There are few important collections of modern or contemporary Irish art outside public galleries, and even those in public galleries are in many respects disappointing. The collection built up over 40-odd years by Kelly’s Resort Hotel is one of the best exhibits of traditional art.
But it is more than a collection of Irish art; it includes works by English painters such as Howard Hodgkin, David Hitchens; Scots such as Elizabeth Blackadder and Joan Eardley (William Crozier is a special case, since he has been an Irish citizen for some time); Vasarley, who is Hungarian but lived and worked in France for decades; and Josef Herman, Polish-born but naturalised in Britain. On top of all this, thrown in graphic works by Picasso and Miro, by Rouault (one of his great ‘Miserere’ series of etchings), Foret, Redpath, Andy Worhal and by Alexander Calder, American-born and one of the century’s greatest sculptors.
The collection began when the painter Kenneth Webb, who is also well known as a teacher, was invited to hang a selection of his work in the hotel, along with those of his pupils. The response was positive, and in the 1960’s the hotel management utilised the Arts Council’s scheme for hanging the work of Irish artists in places where they could be seen by more than a narrow circle of art lovers.
In 1978, Mrs Breda Kelly offered to buy all the works then on show from the Arts Council. The council duly approved, on the condition that they would remain on public display, a stipulation, which has been followed. Some years earlier, the hotel had begun a policy of holding an annual group exhibition to coincide with the Wexford Festival, and these have represented most of the best living artists in the country.
To list the names of all those painters, sculptors and graphic artists whose work has been acquired over the years would involve a lengthy catalogue, in fact almost an art encyclopaedia. At least three generations are represented and apart from the international figures mentioned, the names run the gamut of Irish art from Jack Yeats, our greatest figure, down to younger contemporaries such as Martin Gale, Felim Egan, Elizabeth Magill, Michael Mulcahy, Ross Wilson, John Shinnors and Mick O’Dea. Elder statesmen of Irish painting such as Tony O’Malley, Louis le Broquy and William Crozier are all represented, Crozier very well indeed – and he has also produced some fine, lyrical, commissioned works which have been reproduced, very well effectively, on the hotel’s menu cards.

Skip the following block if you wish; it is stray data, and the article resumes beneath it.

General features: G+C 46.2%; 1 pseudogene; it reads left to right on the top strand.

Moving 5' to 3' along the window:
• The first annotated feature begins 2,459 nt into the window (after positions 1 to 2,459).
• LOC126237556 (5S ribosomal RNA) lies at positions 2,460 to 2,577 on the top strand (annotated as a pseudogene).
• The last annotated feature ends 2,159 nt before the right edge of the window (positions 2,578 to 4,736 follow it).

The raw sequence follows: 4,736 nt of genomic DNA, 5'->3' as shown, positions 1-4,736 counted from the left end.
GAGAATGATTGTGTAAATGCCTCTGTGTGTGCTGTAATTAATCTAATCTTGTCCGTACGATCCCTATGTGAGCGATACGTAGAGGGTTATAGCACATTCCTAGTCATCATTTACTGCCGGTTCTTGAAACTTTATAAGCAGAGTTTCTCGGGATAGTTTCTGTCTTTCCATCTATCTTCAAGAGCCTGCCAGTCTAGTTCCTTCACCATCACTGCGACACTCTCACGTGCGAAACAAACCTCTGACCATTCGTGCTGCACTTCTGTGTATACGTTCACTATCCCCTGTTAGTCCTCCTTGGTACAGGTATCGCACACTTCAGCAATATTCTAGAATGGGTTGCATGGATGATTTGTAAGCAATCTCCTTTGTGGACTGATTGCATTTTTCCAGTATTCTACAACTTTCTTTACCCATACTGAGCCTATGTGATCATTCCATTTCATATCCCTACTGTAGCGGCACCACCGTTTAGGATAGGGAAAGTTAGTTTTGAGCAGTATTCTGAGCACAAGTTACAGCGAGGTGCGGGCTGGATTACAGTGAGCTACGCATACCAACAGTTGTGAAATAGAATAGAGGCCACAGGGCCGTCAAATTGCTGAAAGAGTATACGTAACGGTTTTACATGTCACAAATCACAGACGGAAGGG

The generation of Daniel O’Neill, Patrick Collins, George Campbell, Colin Middleton (all dead alas) is also prominent. And a special room has been given over to the work of Maurice MacGonigal, one of the best-loved painters of his time. Other eminent figures, past or present, include Mary Swanzy, Norah McGuinness, Mainie Jellett, W.J. Leech, Tom Carr, Guggi Rowan and Sibille Unger.
Sculpture has its place, too. The best pieces are those by Conor Fallon, George Walsh and the late Hilary Heron. The Hilary Heron wall sculpture is one of her best works and one of the few that can be seen outside a private collection. Two large, energetic freestanding pieces by Benedict Byrne have been placed in the pool area, which is a courageous innovation. Placing, in fact, plays a considerable role, and nowhere is it more sticking that the long gallery space at the reception area, where on entering you find yourself fronted by works by Le Broquy, O’Malley, Crozier, Hitchens – all names which would distinguish any public gallery of collection. In the dining room too, artworks look down from all sides and angles, including pictures by Gillian Ayres, Camille Souter, Gerard Dillon, Sean O’Sullivan, Patrick Scott, Martin Gale and of course MacGonigal.
This is art as it should be seen – by people of all tastes, who may like or dislike what they see but still happy to eat, drink and move about or lounge about in the midst of these clustering artworks. And seen it is, as Bill has commissioned artists to design other elements for him – Guggi Rowan is producing a design for the crockery, Crozier can be seen on the menu covers and wine labels, Elizabeth Cope with her mural on the swimming pool wall and Ben Byrne’s sculptures in the Aqua Club. As a tribute to the artists whose work has resided at Kelly’s over the years, the two bedrooms suites have been named in their honour – Crozier and Tony O’Malley Suites.
In 2010 Bill Kelly published an art book “For the love of Art, The Kelly Collection” which he dedicated to his Mum and Dad, who were they inspiration behind the art which graces the Hotel’s walls.